The price of accommodations facing the lake is about 10% to 15% higher than those with a view to the mountains, but worth the additional expense.
Those traveling by car will find free hotel parking while rail travelers can take the bus which leaves Interlaken's Ost Bahnhof at 38 minutes past the hour for the 19-minute ride to Iseltwald.
Here's an idea for a relaxed one-week vacation, especially for East Coast subscribers. Saturday morning fly to Zürich and board the train at the airport for the two-hour and 40 minute run to Interlaken, and from there the few minutes by bus to Iseltwald by bus. Stay the entire week at the Chalet du Lac, dividing time among long walks, lake boat rides, reading on your room's balcony, and eating well each night in the Stube. The following Sunday, do it all in reverse.
Daily Rates: Singles CHF 110-135 ($83-102), doubles CHF 170-210 ($129-$159)
Rating: Quality 15/20, Value 15/20
Things to Do in Iseltwald
* The great Jungfrau Region is just minutes away. A Jungfraubahnen Pass (cost: CHF 165/$127, or CHF 120/$92 for Swiss Pass or Swiss Card holders) includes unlimited access via rail, funicular, bus, and cable car to the region for five days, including the Jungfraujoch, Europe's highest rail station (11,332 feet).
* Ballenberg, The Swiss Outdoor Museum is a collection of some 60 farm buildings—houses, barns, mills, all fully operational—which have been carefully dismantled and brought to this 200-acre site and reassembled. Very authentic. You won't just see a farm house, there will be shoes under the bed and clothes in the closet. In the kitchen the table may be set and bread baking. The garden behind the house grows the same crops as in 1850. In many buildings, Swiss artisans practice their crafts and you can see weaving, spinning, bobbin lace making, wood carving, wool dyeing, tatting, netting and shingle making. There is an alpine cheese dairy, a bakery, a charcoal works, a lime kiln, a small lumber mill and a blacksmith shop. There are rare animals including peacock goats, Appenzell crested chickens and strange, wooly-haired pigs. There's a picnic area and three restaurants.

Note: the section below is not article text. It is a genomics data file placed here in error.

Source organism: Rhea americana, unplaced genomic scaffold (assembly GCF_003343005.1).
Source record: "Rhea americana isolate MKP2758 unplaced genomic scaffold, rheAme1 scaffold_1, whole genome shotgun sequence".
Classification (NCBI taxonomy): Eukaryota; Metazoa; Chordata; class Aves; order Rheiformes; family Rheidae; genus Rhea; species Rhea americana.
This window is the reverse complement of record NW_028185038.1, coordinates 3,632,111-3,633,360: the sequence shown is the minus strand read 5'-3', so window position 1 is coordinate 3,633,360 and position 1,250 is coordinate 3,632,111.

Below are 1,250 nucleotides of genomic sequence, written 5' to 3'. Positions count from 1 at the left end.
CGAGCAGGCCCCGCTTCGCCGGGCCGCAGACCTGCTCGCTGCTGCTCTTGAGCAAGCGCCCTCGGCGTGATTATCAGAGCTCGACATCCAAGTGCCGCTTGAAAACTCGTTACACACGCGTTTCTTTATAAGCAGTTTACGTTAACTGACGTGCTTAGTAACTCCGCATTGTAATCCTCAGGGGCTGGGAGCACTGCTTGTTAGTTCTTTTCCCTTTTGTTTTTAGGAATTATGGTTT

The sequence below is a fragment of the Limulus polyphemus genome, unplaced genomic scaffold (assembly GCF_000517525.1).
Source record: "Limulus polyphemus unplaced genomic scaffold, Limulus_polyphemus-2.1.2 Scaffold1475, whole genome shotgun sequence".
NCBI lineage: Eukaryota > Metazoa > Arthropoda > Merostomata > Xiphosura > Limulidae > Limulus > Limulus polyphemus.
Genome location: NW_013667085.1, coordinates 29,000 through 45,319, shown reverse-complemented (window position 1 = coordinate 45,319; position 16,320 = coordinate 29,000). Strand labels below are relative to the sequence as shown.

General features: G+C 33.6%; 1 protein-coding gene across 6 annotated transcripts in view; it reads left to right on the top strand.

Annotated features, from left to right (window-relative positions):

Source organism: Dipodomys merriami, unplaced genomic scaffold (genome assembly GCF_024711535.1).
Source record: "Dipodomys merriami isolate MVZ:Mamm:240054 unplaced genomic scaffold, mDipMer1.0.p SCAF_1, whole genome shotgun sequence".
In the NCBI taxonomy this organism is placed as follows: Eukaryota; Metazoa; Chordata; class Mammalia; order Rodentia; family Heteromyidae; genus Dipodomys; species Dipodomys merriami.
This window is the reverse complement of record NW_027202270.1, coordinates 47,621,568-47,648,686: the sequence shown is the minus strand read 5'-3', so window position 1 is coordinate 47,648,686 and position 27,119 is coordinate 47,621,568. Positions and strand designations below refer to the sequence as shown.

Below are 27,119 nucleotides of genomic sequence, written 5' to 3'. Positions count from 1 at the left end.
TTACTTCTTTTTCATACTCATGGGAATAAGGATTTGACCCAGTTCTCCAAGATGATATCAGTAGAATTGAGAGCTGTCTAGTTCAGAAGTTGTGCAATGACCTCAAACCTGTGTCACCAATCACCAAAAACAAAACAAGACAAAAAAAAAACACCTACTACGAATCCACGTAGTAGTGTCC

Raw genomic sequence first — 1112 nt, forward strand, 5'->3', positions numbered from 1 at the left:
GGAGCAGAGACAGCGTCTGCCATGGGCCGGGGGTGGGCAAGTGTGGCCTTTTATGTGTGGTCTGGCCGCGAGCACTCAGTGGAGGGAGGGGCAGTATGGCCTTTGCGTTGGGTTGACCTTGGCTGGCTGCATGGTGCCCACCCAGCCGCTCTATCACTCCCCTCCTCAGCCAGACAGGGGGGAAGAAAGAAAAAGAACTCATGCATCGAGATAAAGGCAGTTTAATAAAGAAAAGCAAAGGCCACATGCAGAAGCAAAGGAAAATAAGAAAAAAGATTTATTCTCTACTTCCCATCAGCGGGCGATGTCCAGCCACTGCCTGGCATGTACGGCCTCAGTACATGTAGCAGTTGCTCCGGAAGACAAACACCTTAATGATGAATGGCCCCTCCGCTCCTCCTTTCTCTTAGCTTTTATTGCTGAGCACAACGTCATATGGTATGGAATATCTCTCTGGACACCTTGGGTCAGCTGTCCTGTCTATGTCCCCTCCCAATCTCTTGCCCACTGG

* The towns of Thun and Spiez, on the adjacent Thunersee, are accessible by lake boat, car or rail and worth a visit. Each has a castle. We rate Thun's, along with its old town, the better of the two.
* The Brienzer Rothorn rail station is just across the lake in Brienz, and can be reached by rail, car or lake steamer from Iseltwald. The ride to the summit of the Rothorn, at 7700 feet, is via rack-railway.
* Take a Daytrip to Bern, the Swiss capital. Walk the arcaded, cobbled streets of the old town. There are interesting shops on Spitalgasse, Marktgasse, Kramgasse, Gerechtigkeitsgasse and Postgasse. It's about 45 minutes by rail from Interlaken Ost and about the same by car.
* Walk to Giessbach. In front of the hotel, take a right turn on the footpath that runs along the lake for the hour and 15-minute walk to Giessbach, site of the Giessbach Falls and the beautiful old Hotel Giessbach. Though the path is mostly flat, most of it is rough and rocky, so wear sturdy shoes. The hotel will make a sandwich to take along for about CHF 6 ($4.60) or you can order lunch on the Giessbach's terrace. Return to Iseltwald via lake boat or walk. If you don't have a Swiss Rail Pass, tickets are sold on board for CHF 7.2 ($5.50). Since they only run every hour or so, check the boat schedule before setting out—or take the boat to Giessbach and walk back.
* An easier, shorter walk is to Sengg, a hamlet of about 10 houses above the lake, some with beautiful gardens. In one rather dilapidated building is a pottery shop with interesting pieces. Look for the sign that directs walkers to a view point (Aussichtpunkt) above the lake. Where that path begins, note the immaculate little house on your left, with its brightly enameled green door, and a shiny outdoor red table and chairs sitting on a freshly laundered rag rug. Under the porch is a little cage of ceramic ducks. The exterior is cleaner than the inside of most houses.